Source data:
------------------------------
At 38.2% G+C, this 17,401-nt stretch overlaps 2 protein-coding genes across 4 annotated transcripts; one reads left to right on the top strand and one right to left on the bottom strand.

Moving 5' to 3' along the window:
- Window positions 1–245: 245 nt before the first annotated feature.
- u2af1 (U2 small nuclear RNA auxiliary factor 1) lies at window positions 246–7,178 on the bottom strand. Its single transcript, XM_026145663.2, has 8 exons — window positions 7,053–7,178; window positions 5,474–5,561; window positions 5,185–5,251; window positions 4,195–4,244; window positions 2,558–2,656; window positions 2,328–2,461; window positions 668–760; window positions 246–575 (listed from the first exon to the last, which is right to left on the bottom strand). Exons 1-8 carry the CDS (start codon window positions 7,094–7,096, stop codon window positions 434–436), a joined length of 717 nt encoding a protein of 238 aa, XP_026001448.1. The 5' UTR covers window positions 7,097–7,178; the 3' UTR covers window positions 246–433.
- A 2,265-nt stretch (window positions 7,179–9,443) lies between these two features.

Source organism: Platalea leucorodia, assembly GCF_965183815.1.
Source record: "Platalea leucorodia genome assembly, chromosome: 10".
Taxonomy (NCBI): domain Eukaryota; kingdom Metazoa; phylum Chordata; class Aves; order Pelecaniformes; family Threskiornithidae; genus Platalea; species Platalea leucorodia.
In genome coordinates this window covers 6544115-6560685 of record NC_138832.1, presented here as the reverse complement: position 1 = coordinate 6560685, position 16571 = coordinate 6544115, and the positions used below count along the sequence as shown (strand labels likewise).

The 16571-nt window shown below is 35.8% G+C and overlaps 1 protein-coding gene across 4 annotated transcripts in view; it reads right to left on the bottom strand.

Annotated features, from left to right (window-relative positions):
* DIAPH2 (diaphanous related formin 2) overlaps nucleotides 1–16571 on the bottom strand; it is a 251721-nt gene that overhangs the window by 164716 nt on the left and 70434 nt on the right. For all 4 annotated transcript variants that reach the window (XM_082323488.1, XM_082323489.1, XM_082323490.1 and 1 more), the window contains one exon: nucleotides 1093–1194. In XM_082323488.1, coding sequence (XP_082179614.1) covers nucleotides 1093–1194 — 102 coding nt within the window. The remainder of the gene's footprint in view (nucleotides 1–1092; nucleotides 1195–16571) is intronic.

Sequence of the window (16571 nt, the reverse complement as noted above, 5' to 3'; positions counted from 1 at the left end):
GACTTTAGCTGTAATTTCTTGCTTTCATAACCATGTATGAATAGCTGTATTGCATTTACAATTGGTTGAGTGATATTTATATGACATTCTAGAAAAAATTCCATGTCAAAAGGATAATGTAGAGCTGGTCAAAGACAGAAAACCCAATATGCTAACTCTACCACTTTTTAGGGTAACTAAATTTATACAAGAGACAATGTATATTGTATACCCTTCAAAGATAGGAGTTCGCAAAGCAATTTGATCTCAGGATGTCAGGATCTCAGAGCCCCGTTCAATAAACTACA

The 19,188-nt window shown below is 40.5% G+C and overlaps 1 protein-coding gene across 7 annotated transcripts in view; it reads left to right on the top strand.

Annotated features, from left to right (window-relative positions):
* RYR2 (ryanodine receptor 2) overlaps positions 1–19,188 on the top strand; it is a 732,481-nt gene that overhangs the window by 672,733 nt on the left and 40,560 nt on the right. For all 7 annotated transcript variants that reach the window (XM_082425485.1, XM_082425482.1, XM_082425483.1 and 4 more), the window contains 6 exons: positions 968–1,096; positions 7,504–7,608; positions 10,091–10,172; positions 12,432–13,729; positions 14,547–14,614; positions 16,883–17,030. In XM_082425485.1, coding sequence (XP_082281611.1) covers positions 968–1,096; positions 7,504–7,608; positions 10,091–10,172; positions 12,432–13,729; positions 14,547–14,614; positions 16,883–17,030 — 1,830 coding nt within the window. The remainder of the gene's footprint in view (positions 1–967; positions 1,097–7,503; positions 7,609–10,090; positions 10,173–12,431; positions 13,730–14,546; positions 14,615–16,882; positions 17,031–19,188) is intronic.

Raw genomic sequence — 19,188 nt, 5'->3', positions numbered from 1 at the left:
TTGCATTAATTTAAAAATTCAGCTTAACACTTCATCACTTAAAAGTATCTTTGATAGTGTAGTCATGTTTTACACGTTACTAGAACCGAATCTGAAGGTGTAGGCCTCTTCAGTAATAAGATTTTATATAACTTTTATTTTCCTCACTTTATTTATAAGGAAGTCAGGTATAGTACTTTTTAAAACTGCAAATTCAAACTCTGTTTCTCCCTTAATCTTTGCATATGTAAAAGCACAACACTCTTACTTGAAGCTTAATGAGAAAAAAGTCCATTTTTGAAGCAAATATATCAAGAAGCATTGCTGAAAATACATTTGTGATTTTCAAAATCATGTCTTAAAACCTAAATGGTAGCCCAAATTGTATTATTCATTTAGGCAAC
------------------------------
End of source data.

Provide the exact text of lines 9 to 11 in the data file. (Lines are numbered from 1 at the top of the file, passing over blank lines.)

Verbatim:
In genome coordinates this window covers 6544115-6560685 of record NC_138832.1, presented here as the reverse complement: position 1 = coordinate 6560685, position 16571 = coordinate 6544115, and the positions used below count along the sequence as shown (strand labels likewise).

The 16571-nt window shown below is 35.8% G+C and overlaps 1 protein-coding gene across 4 annotated transcripts in view; it reads right to left on the bottom strand.

Annotated features, from left to right (window-relative positions):